Atlantic General offers free blood pressure checks and information on hypertension
at pharmacies throughout the area each month.
Through these, we have approximately 350 to 400 encounters with the community
each year. The clinics are an excellent resource for the community. Individuals
are often referred to their physicians as a result of the screenings,
and some physicians request that their patients come to the clinics to
monitor their blood pressure between office visits.
Melanoma cases, the most dangerous form of skin cancer, are rising in Maryland.
In fact, melanoma is the thrid fastest rising cancer in our state. Even
more alarming, Worcester County has the highest rate of new melanoma diagnoses
in Maryland, running at almost double the national average.
According to the Centers for Disease Control (CDC), ultraviolet (UV) exposure
causes more than 90% of melanoma in the United States. The CDC recommends
the use of effective health education and outreach to encourage populations
to reduce UV radiation exposure and increase sun protection. These measures
are found to be one of the best ways to prevent the disease.
Dermascan is an awareness tool that Atlantic General uses in the community.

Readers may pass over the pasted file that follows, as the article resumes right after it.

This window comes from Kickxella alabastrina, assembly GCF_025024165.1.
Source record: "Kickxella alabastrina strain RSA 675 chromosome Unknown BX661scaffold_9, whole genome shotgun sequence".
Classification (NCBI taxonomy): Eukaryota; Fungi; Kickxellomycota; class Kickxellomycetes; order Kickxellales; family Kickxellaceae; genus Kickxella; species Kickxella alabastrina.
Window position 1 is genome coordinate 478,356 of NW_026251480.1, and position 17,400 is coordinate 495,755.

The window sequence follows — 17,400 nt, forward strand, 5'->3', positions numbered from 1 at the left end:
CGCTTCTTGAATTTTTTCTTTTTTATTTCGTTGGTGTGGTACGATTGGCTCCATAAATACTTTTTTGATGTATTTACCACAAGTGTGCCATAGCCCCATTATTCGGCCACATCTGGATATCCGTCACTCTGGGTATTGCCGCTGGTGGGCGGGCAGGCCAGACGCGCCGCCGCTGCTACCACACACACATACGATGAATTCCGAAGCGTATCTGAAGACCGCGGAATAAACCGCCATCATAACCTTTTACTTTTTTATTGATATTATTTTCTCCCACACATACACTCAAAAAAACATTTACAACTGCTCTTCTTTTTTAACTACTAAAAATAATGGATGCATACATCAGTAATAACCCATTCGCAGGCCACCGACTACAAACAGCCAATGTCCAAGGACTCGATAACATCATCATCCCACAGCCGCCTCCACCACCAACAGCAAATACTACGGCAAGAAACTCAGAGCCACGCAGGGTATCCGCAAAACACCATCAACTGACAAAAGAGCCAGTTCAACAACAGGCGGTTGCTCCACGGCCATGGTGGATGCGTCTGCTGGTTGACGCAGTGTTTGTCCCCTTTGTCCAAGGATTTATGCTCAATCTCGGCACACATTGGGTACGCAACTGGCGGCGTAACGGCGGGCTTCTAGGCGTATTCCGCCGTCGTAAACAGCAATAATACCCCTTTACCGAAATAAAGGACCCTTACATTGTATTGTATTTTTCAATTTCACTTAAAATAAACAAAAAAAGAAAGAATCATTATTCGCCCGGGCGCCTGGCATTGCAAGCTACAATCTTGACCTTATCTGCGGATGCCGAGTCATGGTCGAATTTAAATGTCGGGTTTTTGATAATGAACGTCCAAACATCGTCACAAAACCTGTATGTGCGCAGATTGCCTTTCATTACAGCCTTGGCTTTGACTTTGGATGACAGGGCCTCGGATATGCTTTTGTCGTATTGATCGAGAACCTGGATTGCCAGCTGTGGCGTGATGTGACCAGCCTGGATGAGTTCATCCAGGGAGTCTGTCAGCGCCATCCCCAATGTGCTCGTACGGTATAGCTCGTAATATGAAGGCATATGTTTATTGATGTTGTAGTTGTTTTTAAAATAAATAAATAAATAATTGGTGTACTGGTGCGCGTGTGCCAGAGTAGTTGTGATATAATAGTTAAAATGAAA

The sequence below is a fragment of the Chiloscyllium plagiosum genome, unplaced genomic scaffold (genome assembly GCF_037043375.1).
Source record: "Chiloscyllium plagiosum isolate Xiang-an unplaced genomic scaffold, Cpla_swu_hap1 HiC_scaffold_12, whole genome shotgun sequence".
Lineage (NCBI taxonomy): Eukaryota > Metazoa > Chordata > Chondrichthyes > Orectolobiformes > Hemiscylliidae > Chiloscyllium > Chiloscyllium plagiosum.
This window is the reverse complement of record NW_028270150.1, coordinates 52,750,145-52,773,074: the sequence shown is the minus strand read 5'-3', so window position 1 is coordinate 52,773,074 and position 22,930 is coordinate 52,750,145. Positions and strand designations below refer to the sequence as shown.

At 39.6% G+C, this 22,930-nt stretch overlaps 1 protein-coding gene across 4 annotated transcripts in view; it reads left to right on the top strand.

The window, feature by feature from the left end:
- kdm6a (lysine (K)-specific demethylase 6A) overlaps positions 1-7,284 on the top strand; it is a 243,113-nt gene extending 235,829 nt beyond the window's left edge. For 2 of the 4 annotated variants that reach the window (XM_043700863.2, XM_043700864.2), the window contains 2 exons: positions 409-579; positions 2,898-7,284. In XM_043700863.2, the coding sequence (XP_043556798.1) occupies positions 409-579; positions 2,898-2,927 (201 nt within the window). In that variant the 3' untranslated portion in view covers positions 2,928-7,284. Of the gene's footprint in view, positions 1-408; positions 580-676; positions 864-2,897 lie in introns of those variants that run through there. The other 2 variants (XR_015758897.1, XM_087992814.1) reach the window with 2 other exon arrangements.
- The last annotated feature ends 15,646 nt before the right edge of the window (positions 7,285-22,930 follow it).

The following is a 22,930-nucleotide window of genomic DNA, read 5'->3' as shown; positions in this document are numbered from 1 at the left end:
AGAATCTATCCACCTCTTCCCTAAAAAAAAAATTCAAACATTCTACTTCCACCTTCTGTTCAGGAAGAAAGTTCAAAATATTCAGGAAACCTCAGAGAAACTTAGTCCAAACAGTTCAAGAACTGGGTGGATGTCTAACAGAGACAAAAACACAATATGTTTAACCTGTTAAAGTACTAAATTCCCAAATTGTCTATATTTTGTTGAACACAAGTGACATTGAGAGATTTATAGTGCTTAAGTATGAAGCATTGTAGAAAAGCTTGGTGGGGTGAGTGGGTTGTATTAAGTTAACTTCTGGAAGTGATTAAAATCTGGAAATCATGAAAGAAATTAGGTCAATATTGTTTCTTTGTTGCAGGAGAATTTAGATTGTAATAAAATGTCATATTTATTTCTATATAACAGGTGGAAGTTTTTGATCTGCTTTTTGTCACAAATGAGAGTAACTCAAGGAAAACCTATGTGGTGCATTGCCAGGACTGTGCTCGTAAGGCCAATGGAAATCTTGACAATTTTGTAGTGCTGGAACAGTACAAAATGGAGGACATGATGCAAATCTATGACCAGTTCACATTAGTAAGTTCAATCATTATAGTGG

Dermascan reveals sun damage on people's faces that cannot be seen
with the naked eye. It is a curtained box with a black light and a mirror
inside, specially designed so the person can see his or her own face.
The outreach provider can look from the other side and explain to the
participant what they are seeing, and point out what might be a result
of exposure to the sun.
The participant is asked before viewing his or her face in the Dermascan,
"how often do you currently use sunscreen?" Then, after looking
in the Dermascan box and receiving education about sun damage, they are
asked, "After looking at your skin, how often do you plan to use
suncreen?" Respondents could select as responses Never, Sometimes,
The goal is for there to be a verabl intent of behavior change/improvement
(if one is needeD). After going trhough the Dermascan evaluation procedure,
53% of participants in 2017 indicated that they would start using sunscreen.
AGH Education for Students in Healthcare Fields
Since 2010, Atlantic General Hospital has provided preceptor support to
pharmacy students from colleges and universities in the region.
During the final year of their education, students compelte a set of clinical
rotations in various pharmacy settings. The Atlantic General pharmacists
who servce as preceptors assess each student's career goals and tailor
his or her experience to foster the necessary skills, while also exposing
students to research projects, patient counseling, and vaccinations in
a retail pharmacy setting.
The preceptorships - each of which have a duration of nearly six weeks
- require substantial planning and oversight on the part of our pharmacy
preceptors. But educating future generations of pharmacists, many of whom
will stay in the area, is an enormous benefit for the community. Underscoring
the importance of this program, 25% of Atlantic General Hospital's
pharmacists first encountered our hospital during their studnet preceptorships here.
Health Education Services Breakdown